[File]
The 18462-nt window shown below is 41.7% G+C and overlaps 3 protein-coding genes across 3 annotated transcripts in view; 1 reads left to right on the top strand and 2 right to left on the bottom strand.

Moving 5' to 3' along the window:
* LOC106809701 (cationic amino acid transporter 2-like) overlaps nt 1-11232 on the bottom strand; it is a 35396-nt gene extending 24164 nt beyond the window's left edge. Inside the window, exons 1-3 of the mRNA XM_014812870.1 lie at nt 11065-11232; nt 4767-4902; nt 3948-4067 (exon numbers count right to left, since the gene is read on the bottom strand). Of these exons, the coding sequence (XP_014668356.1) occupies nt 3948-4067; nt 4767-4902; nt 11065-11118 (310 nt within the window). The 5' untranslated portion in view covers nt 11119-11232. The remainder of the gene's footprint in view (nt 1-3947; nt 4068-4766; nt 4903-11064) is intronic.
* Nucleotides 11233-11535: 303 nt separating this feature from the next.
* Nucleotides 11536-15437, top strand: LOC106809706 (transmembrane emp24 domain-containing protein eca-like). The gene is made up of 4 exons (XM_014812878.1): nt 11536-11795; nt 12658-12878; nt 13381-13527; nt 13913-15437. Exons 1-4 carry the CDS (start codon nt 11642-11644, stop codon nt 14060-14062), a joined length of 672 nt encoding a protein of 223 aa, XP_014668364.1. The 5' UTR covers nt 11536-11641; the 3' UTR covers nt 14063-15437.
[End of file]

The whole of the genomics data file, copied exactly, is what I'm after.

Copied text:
The 18462-nt window shown below is 41.7% G+C and overlaps 3 protein-coding genes across 3 annotated transcripts in view; 1 reads left to right on the top strand and 2 right to left on the bottom strand.

Moving 5' to 3' along the window:
* LOC106809701 (cationic amino acid transporter 2-like) overlaps nt 1-11232 on the bottom strand; it is a 35396-nt gene extending 24164 nt beyond the window's left edge. Inside the window, exons 1-3 of the mRNA XM_014812870.1 lie at nt 11065-11232; nt 4767-4902; nt 3948-4067 (exon numbers count right to left, since the gene is read on the bottom strand). Of these exons, the coding sequence (XP_014668356.1) occupies nt 3948-4067; nt 4767-4902; nt 11065-11118 (310 nt within the window). The 5' untranslated portion in view covers nt 11119-11232. The remainder of the gene's footprint in view (nt 1-3947; nt 4068-4766; nt 4903-11064) is intronic.
* Nucleotides 11233-11535: 303 nt separating this feature from the next.
* Nucleotides 11536-15437, top strand: LOC106809706 (transmembrane emp24 domain-containing protein eca-like). The gene is made up of 4 exons (XM_014812878.1): nt 11536-11795; nt 12658-12878; nt 13381-13527; nt 13913-15437. Exons 1-4 carry the CDS (start codon nt 11642-11644, stop codon nt 14060-14062), a joined length of 672 nt encoding a protein of 223 aa, XP_014668364.1. The 5' UTR covers nt 11536-11641; the 3' UTR covers nt 14063-15437.